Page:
Fixed points of a certain probabilistic tree automaton Consider a \emph{probabilistic tree automaton} (PTA) defined on the rooted regular tree $T_{m}$, comprising the alphabet $\{B,R\}$ (where $B$ stands for the colour blue, and $R$ for the colour red), in which the stochastic update rule, referred to as the \emph{majority policy}, is described as follows: let $u$ be a vertex of $T_{m}$, with children $u_{1}, u_{2}, \ldots, u_{m}$. Let $C_{t}(u_{i}) \in \{B,R\}$ denote the \emph{colour} or \emph{state} of $u_{i}$ at time step $t$, for each $i \in \{1,2,\ldots,m\}$. Associated with $u_{i}$ is a random variable $X_{t}(u_{i})$, where $X_{t}(u_{1}), X_{t}(u_{2}), \ldots, X_{t}(u_{m})$ are i.i.d.\ Bernoulli$(p)$. Conditioned on $C_{t}(u_{1}), C_{t}(u_{2}), \ldots, C_{t}(u_{m})$, we set |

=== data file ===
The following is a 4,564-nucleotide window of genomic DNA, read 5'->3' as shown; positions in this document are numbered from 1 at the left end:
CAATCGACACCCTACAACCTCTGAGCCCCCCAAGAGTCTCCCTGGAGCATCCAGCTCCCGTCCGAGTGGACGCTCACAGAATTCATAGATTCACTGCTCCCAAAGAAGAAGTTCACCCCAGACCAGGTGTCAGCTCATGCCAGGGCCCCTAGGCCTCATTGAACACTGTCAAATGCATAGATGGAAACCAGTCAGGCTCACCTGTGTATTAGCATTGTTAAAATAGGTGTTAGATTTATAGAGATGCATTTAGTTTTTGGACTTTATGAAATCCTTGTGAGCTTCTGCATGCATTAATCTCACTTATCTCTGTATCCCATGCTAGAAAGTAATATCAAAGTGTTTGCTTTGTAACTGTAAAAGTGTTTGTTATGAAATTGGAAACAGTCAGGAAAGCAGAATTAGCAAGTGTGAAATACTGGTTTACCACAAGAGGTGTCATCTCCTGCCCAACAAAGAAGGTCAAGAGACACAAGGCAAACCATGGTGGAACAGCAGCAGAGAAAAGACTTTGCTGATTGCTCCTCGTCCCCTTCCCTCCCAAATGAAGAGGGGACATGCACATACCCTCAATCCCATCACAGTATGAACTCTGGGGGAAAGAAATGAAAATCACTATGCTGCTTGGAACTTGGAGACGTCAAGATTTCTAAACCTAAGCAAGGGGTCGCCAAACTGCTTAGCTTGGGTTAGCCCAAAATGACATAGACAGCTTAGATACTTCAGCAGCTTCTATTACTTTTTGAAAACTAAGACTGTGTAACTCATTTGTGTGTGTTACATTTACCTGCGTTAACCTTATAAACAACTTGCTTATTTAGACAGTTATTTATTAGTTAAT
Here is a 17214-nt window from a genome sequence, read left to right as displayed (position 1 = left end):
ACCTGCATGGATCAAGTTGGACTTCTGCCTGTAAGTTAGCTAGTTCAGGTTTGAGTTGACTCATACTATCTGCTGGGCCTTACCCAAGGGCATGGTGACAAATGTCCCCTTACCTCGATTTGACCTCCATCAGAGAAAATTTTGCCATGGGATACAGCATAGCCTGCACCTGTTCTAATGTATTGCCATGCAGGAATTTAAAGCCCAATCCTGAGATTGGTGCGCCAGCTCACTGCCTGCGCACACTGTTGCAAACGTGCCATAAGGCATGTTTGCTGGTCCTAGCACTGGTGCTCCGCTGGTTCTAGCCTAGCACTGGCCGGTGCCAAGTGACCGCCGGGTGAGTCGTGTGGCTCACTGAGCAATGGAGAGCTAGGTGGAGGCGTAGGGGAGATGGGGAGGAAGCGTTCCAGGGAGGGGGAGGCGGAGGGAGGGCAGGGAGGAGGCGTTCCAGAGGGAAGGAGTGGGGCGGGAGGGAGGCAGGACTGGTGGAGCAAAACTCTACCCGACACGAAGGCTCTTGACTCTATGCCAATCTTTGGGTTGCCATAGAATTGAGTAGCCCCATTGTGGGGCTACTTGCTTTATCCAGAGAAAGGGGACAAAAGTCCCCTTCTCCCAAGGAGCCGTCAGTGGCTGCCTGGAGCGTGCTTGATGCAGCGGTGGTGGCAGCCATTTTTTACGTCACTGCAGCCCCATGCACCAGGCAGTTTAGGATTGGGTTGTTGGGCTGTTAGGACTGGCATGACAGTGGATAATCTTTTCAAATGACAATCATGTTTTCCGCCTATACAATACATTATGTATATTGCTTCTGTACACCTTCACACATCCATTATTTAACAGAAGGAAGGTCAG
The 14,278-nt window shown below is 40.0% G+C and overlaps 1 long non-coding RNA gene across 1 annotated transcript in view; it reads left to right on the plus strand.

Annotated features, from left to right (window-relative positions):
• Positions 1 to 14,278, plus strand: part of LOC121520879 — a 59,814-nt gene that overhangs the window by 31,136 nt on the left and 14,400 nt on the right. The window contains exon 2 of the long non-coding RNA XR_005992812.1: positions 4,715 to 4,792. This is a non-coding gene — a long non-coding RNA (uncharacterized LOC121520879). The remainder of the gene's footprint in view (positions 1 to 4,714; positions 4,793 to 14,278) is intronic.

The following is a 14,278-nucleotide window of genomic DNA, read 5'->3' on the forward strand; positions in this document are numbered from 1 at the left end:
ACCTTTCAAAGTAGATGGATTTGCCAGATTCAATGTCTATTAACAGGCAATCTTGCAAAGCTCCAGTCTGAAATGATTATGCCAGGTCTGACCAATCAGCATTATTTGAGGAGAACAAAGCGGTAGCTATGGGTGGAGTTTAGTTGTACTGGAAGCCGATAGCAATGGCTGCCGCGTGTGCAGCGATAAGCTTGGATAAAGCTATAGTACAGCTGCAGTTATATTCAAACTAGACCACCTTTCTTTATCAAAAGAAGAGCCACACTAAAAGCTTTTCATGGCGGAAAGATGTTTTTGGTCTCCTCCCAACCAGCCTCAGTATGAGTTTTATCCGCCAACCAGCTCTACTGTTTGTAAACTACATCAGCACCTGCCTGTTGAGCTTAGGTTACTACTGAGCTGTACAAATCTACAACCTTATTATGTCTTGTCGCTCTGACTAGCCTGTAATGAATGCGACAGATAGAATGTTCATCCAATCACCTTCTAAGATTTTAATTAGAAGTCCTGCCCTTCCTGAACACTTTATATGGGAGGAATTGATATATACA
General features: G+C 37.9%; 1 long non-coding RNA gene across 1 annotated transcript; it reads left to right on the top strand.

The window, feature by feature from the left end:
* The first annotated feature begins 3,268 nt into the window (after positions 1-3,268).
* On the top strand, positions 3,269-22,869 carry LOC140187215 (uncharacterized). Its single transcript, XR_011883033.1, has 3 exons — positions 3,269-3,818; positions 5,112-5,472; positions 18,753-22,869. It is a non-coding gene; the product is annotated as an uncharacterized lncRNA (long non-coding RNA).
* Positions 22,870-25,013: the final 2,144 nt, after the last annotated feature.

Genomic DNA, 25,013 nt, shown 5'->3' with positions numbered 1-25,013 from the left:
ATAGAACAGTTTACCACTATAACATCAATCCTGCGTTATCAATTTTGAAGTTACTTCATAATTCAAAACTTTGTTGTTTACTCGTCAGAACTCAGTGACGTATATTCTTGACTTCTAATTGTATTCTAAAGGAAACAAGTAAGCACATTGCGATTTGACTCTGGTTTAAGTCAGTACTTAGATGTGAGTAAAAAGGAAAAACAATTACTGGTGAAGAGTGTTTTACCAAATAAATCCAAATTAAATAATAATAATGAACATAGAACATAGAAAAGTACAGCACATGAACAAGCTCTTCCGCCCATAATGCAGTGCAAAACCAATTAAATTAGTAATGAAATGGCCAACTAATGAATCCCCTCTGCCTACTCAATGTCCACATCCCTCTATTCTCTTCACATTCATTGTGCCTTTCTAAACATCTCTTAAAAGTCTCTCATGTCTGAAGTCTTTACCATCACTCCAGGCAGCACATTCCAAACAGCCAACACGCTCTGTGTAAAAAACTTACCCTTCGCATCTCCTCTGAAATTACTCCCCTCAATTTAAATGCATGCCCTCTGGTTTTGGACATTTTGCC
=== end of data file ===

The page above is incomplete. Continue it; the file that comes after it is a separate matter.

Time | Speaker | Title | Resources | |
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09:30 to 10:30 | Vivek Borkar (IIT Bombay, India) |
Algorithms on networks This talk will give an overview of a class of distributed recursive algorithms on networks. |
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10:40 to 11:40 | Richard Kraaij (Delft University of Technology, Delft, Netherlands) |
Well posedness for Hamilton-Jacobi equations for linearly controlled gradient flows on the Wasserstein space Hamilton-Jacobi (HJ) equations are the equations that descibe the infinitesimal evolution of the value function of control problems, and as such play a key role in the description of dynamic large deviatons principles. In infinite dimensional context, like for the Wasserstein-2 space that plays a role in Dawson-Gärtner type large deviations, well-posedness of the HJ equation is a challenging, and not yet fully understood problem that lately is receiving a lot of attention. |